Sunday, February 10, 2013

Sunday Bestseller Post--How Many Times Can I Mention Karen Thompson in a Post? Have I Mentioned She's Coming on Tuesday?

Hardcover fiction:
1. A Hologram for the King, by Dave Eggers
2. Tenth of December, by George Saunders
3. Gone Girl, by Gillian Flynn
4. Mrs. Lincoln's Dressmaker, by Jennifer Chiaverini
5. The Yellow Birds, by Kevin Powers

Alas, in the world of sales pops, there's not one this week among the new releases in hardcover fiction. George Saunders (and at a smaller level, Jennifer Chiaverini) have continued their sales momentum. You can read an exuberant review of the collection of Tenth of December pin-the-tail-on-the-donkey style, but Mrs. Lincoln's Dressmaker didn't break into the traditional book page in a big way, relying more on blogs word of mouth, and a little movie called "Lincoln." Here's a review in The Washingtonian by John Wilwol, which calls the book "enlightening" and calls attention to the details that Chiaverini "does so well." But maybe it's not so bad to just have non-review stories written about your book--I've got to think this New York Times article on Elizabeth Keckley helped.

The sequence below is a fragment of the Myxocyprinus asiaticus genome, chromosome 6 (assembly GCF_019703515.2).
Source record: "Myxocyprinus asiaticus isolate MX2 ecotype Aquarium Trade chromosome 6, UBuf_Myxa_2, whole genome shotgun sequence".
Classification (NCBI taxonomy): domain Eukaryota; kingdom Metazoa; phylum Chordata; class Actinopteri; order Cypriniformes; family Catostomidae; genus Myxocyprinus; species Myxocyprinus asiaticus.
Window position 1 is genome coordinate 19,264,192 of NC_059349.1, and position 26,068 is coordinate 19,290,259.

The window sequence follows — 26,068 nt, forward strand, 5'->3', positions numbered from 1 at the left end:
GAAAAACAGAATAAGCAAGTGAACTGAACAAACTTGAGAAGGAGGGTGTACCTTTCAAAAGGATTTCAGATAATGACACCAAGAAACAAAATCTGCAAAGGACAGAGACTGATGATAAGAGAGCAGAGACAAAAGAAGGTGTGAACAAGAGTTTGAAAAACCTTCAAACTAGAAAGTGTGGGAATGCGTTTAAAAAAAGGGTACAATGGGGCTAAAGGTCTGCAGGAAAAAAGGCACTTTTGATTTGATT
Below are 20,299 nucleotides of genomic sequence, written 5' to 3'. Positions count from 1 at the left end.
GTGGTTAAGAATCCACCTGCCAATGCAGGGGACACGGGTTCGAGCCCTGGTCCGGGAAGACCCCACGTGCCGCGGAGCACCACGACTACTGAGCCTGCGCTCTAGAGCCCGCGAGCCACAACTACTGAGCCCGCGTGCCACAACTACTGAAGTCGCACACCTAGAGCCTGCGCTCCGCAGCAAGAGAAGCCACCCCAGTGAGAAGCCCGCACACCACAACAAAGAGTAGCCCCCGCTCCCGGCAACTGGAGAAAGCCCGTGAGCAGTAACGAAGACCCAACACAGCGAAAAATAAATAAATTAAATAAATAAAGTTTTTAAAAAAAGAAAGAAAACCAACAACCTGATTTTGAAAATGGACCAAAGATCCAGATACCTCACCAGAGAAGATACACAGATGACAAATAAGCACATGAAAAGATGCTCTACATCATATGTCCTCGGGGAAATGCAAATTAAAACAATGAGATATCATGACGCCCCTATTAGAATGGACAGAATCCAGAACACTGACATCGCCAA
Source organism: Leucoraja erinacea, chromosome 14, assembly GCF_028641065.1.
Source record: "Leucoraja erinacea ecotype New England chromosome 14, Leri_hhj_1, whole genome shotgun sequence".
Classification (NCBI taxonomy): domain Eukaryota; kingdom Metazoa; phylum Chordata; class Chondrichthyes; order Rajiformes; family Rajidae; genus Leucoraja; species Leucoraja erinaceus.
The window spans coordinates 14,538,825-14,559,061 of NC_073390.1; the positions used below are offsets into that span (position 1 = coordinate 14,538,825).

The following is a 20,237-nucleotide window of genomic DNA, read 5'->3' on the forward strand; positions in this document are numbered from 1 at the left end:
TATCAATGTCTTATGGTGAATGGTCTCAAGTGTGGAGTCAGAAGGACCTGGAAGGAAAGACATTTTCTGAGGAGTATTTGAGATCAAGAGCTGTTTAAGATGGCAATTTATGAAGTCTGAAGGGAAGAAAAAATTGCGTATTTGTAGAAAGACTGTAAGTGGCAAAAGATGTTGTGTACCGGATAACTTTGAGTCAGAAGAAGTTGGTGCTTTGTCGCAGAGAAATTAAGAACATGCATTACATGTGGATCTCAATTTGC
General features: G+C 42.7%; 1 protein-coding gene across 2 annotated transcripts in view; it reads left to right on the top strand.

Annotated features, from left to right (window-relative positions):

Hardcover nonfiction:
1. Far from the Tree, by Andrew Solomon
2. Pukka's Promise, by Ted Kerasote
3. My Beloved World, by Sonia Sotomayor
4. The Rebellious Life of Mrs. Rosa Parks, by Jeanne Theoharis
5. The Plan, by Lyn-Genet Recitas

Several folks have wondered if Jeane Theoharis might be visiting Milwaukee on her tour for The Rebellious Life of Mrs. Rosa Parks, a new book that's gotten a lot of attention from an author with Milwaukee ties.  One of the things folks don't always understand about how authors make bookstore appearances (we get a lot of requests from customers to host particular authors) is that either the publisher or the author need to front the costs for a visit, and for many authors, that also involves waiving speaking fees. Alas, we simply don't have the budget to pay those fees, and we're incredibly grateful to all the authors and publishers who supply us with wonderful (and almost all free) programming. And while we love working with Beacon Press, as a nonprofit, they can't generally finance traditional tours. But I can tell you that Beacon author Anita Hill will be at the UWM Women's Leadership Conference on March 15. Buy your ticket here!

The great news is that according to Ms. Theoharis's father, the renowned historian/professor emeritus at Marquette Athan Theoharis, it's likely that either UWM or Marquette (or both) will be bringing the author to town in the coming semester. If it's an open event and we get the details, we'll be sure to let you know about it. For more about the book, read Charles M. Blow's op-ed column in The New York Times.

Paperback fiction:
1. The Hunters, by John Bolger
2. The Age of Miracles, by Karen Thompson Walker (event is Tuesday, Feb. 12)
3. Leon and Louise, by Alex Capus
4. Lord of the Flies, by William Golding
5. What is the What, by Dave Eggers